Wu Chen: Therefore, the Lonely God Can Only be the Orphan of God
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Magician Space is delighted to announce artist Wu Chen’s solo exhibition, ‘Therefore, the Lonely God Can Only be the Orphan of God,’ from October 31 to December 26, 2020.
Among the artworks presented for this exhibition, Wu Chen’s paintings revolve around two subject matters: The worldly famous icons in animation films, for instance, Pinocchio in Pinocchio (1940), and Casper and his uncles in Casper (1996); The other would be the commonplace and everyday items in his art studio, such as painting tools or watermelon. The artist personifies or animates these familiar objects, attributes them with actions, expressions, and distinctive characteristics.
Most of the works on view have been completed in 2020, which implies that these cute and exaggerated figures are born in an extremely chaotic context in real-life, actively participating or passively involved in it. Their innocence, reflected through vivid and colourful hues, can also be interpreted as a stimulating gesture that, together with the artist’s brushstrokes, portrays the impetus of their psychological activities, reminiscent of the scarred and slightly corrupted bodies of de Kooning’s mature paintings. As such, the boundary between innocence and violence blurs.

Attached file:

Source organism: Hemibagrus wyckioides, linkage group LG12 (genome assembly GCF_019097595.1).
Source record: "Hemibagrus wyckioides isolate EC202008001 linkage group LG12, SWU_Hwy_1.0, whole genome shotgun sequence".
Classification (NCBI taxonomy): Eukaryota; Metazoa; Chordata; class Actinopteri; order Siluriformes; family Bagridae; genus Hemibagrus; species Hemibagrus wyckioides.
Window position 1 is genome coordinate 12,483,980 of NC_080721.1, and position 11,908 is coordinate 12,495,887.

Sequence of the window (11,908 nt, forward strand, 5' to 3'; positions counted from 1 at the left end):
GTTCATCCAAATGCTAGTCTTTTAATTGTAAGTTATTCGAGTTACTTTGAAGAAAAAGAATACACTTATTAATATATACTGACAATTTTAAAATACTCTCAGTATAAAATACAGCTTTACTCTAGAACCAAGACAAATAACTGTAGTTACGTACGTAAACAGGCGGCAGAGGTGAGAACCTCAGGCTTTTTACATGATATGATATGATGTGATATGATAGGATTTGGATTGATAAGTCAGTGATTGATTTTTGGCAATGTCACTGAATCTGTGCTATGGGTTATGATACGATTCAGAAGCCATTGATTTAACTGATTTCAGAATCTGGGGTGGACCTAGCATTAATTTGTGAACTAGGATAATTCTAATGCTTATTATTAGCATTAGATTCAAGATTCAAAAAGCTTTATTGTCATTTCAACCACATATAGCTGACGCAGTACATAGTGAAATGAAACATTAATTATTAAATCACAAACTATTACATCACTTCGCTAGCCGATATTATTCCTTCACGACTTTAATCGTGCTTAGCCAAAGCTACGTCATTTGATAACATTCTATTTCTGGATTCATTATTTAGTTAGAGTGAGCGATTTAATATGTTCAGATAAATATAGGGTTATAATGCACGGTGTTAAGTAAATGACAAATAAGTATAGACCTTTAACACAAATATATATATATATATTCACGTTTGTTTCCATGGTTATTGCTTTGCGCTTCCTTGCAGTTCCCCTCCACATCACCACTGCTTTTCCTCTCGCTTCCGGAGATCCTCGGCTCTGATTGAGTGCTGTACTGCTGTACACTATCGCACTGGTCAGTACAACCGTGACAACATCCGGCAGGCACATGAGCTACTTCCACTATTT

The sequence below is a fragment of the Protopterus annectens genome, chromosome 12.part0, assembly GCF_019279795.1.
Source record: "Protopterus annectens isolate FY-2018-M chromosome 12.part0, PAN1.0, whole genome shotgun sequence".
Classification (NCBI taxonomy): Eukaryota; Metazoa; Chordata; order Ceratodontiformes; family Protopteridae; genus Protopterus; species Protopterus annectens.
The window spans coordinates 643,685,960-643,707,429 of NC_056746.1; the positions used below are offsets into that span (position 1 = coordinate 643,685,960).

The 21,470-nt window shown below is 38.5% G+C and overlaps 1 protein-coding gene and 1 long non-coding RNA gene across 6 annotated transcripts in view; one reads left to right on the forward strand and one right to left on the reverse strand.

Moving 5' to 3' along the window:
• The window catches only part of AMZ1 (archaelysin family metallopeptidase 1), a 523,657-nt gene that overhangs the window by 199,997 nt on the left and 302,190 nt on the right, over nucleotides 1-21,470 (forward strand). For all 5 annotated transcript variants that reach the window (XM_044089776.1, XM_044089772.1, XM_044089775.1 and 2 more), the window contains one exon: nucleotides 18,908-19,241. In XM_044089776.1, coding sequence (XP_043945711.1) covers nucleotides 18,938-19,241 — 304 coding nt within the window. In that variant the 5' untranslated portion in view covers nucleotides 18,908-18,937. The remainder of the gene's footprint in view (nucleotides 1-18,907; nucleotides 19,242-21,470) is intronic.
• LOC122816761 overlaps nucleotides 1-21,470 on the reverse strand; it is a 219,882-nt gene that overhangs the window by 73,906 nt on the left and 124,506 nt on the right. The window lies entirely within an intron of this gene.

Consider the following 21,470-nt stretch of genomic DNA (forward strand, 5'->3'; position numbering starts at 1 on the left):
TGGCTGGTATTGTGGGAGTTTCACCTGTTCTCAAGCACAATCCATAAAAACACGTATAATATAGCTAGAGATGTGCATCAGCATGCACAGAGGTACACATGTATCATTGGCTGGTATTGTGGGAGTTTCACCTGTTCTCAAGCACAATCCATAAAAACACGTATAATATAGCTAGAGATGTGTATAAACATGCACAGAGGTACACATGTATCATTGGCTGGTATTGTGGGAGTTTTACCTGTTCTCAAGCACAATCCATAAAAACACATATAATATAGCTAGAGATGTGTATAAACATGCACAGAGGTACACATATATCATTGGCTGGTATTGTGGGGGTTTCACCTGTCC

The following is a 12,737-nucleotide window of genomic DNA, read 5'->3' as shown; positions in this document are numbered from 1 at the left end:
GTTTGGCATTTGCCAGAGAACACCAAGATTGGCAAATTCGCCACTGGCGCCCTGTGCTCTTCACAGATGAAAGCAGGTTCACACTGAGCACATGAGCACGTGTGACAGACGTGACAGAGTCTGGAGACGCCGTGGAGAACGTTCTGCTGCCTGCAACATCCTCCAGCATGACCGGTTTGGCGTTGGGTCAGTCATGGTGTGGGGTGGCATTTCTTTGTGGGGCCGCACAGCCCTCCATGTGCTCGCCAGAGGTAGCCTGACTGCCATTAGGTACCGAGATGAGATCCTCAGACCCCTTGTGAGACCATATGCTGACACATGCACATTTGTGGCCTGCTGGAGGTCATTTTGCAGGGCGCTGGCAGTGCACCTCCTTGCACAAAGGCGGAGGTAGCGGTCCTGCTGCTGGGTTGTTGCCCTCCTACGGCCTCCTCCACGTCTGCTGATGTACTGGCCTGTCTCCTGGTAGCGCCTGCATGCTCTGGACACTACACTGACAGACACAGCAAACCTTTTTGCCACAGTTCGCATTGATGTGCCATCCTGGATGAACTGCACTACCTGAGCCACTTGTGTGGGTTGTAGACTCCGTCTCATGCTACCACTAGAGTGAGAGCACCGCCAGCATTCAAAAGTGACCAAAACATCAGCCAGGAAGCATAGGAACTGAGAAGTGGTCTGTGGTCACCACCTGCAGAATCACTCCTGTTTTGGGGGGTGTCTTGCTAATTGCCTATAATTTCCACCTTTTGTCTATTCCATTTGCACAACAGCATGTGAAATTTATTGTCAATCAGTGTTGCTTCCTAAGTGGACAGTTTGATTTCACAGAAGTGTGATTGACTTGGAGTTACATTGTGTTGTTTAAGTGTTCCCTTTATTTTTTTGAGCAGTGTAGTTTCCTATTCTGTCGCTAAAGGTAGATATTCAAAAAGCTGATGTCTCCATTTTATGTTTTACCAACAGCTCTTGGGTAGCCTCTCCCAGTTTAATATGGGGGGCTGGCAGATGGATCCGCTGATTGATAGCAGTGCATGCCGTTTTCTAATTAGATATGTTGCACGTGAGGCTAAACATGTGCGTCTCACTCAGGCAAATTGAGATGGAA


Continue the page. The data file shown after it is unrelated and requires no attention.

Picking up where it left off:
Similar to Wu Chen’s previous works of art, the ones presented in ‘Therefore, the Lonely God Can Only be the Orphan of God’ playfully appropriate the classics from art history. The watermelons in Untitled (Travelers Among Watermelon Hills) are an apparent extraction from Fan Kuan’s Travelers Among Mountains and Streams from the Northern Song Dynasty. The red and green watermelon and its ‘archetype’ contrast in colour and subject matter conceal their structural similarity.
The works in ‘Therefore, the Lonely God Can Only be the Orphan of God’ appeal to the viewers. The cartoon characters are popular and familiar to the contemporary audience. Wu Chen paints his concerns about politics into a visual script, assigns roles to these ‘actors,’ and choreographs their body movements and dialogues. The titles he gave to his works on canvas are like the phrases in this narrative, palatable for their interpretation. On the other hand, through various dialogues with the ‘archetypes’ of the classics in art history, Wu Chen continually hones his paintings’ formal language. With which, he threw viewers a conundrum, should one ‘read’ the narrative in painting, or ‘look at’ the language of painting? In this game of painting, Wu Chen remains inexhaustibly engaged.